What's Happening?

Community Class Registration - Session II
Community Classes are open to both members and non-members and include courses such as Capoeira, Salsa, prenatal exercise, Tai Chi, belly dance, adult and youth aquatics, and tennis. Try the first scheduled class in any program for FREE! Registration for the next session of community classes begins on Monday, October 24 and runs through Friday, November 4. Classes begin on Saturday, October 29. Visit the Wellness Enrichment Suite Monday - Friday from 7:30 a.m. - 8 p.m. to register. Click here for information about prices, dates, and schedules. For questions contact Meli Jurado at 305-284-8513 or mjurado@miami.edu.

Massage Discount for UM Faculty and Staff
UM faculty and staff are eligible to receive a 10% discount on a 50-minute massage at the Herbert Wellness Center. In addition, UM employees who are not members of the Center will receive a day-pass to enjoy free use of the facility on the day of their massage appointment. The licensed massage therapists on staff, two males and two females, are available weekdays for daytime and evening appointments. Relieve stress or just pamper yourself - make a massage appointment today! Call the Wellness Suite at 305-284-LIFE(5433).

Wellness Education Series
The Herbert Wellness Center is proud to promote healthy living by offering a series of programs on various topics, ranging from fitness and nutrition to stress management. The wellness education series is open to everybody, regardless of membership status. Registration is required prior to participation in any of the programs. Visit the Wellness Enrichment Suite or call 305-284-LIFE(5433) to reserve your place. Click here for the full schedule. Here are some of our upcoming programs in the series:


Cooking Class - Southern and Soul
Tuesday, October 18, 6:30 - 8:30 p.m., Chef Mercedes, Instructional Kitchen. Menu: Baked Green Tomatoes, Chicken Boudine, and Shrimp and Okra Gumbo. Cost (including demonstration, recipes, and food tasting): student and non-student members - $20, non-members - $25.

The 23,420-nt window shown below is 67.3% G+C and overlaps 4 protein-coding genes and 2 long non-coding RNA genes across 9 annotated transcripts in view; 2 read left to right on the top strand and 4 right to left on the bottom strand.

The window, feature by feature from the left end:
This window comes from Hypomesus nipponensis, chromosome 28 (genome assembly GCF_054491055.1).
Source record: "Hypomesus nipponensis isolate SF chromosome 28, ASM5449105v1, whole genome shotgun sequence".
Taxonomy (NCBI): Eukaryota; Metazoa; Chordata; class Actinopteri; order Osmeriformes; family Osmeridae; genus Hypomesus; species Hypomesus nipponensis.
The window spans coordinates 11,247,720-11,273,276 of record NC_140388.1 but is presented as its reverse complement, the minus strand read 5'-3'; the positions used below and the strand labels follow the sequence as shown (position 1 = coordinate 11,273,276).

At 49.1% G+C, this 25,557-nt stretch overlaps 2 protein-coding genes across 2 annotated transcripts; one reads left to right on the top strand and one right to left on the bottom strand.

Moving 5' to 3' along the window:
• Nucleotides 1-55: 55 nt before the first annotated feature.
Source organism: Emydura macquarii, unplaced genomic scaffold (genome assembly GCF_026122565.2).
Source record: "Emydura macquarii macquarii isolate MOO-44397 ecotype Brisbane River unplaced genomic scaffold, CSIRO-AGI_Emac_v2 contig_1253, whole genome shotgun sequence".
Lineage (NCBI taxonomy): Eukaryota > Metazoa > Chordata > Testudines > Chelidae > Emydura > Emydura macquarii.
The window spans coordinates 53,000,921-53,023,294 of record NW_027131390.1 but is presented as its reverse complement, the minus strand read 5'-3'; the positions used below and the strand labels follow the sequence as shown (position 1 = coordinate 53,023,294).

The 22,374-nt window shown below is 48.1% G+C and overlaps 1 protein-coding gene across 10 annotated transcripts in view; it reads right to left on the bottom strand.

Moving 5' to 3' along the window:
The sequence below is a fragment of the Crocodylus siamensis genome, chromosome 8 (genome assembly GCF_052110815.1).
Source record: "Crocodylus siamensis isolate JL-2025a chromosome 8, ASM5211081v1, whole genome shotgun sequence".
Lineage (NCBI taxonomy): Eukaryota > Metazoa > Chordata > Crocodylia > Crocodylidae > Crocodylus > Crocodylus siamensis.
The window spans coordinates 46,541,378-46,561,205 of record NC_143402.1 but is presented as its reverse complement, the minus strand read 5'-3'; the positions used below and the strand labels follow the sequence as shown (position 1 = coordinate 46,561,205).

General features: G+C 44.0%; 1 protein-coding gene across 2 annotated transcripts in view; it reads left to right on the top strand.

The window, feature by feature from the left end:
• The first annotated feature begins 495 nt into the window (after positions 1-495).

Heartsaver CPR with AED
Tuesday, October 18, 5:30 - 7:30 p.m., Classrooms. The HS AED course teaches CPR, AED use, and relief of choking in adults, children, and infants, as well as the use of barrier devices for all ages. (Optional: Infant CPR with mask and choking). Cost: student members - $30, non-student members - $35, non-members - $40.


Parking Information
Please note that the BankUnited North, VIP, and Serpentine Lots may be closed for the following events:

  • October 14: "The President's Own" United States Marine Corps Band at 7 p.m.
  • October 15: Warrior One Mixed Martial Arts at 8 p.m.

For more specific parking information, please visit the Parking bulletin board to the right of the Herbert Wellness Center exit gates.

  Tips for a Healthier

Health-E-Cooking: Pork Loin with Apple-Cranberry Chutney
Trying to eat healthier but getting sick of grilled chicken and steamed broccoli? Get into the fall spirit with this recipe for Pork Loin with Apple-Cranberry Chutney:

Yield: 8 servings (serving size: 4-5 ounces pork and 2 tablespoons chutney)

Fruit and pork make the perfect pair in this savory dish. Cranberries are a great source of Vitamin C, and the fresh ones have more than double the hunger-busting fiber as dried, sweetened versions.



  • 2 teaspoons olive oil
  • 1 (2 1/2 - 3 pound) boneless pork loin
  • 1/4 teaspoon kosher salt
  • 1/4 teaspoon pepper
  • 2 slices reduced-sodium bacon, sliced into 3/8 inch thick pieces
  • 1 medium leek, halved length-wise and sliced into 1/4-inch thick pieces (1 cup)
  • 3 medium apples, peeled, cored, and sliced (3 1/2 cups)
  • 1 cup fresh cranberries
  • 1 tablespoon honey
  • 1 small sprig fresh rosemary
  • 1 tablespoon fresh lemon juice
  • 1/3 cup water

Preheat oven to 400°.

Heat oil in a large nonstick skillet over medium-high heat until hot. Season pork with salt and pepper. Add pork to skillet, turning to brown on all sides, about 8 minutes. Transfer to a baking sheet (reserve skillet); roast 45-55 minutes or until an instant-read thermometer registers 155°. Remove from oven; transfer pork to a plate.

Meanwhile, add bacon to skillet; cook over medium heat until bacon begins to crisp and fat has been released, about 3-4 minutes. Add leek and cook, stirring, until tender (about 8 minutes). Add apples, cranberries, honey, rosemary, lemon juice, and water. Bring to a boil; reduce heat and simmer, partially covered, for 30 minutes or until apples and cranberries partially break down and sauce thickens. Discard rosemary. Slice and serve pork with chutney and green beans or broccoli.

Per serving: 291 calories; 9.4g fat (3g sat., 3.8g mono, 0.8g poly); 35g protein; 15g carbohydrates; 2g fiber; 99mg cholesterol; 236mg sodium.

Source: Health

Jumpstart Your Routine
Does your exercise routine need a swift kick in the gluteus maximus? It's easy to get bored with the same old exercises every day. This issue's exercise is the Bench Dips: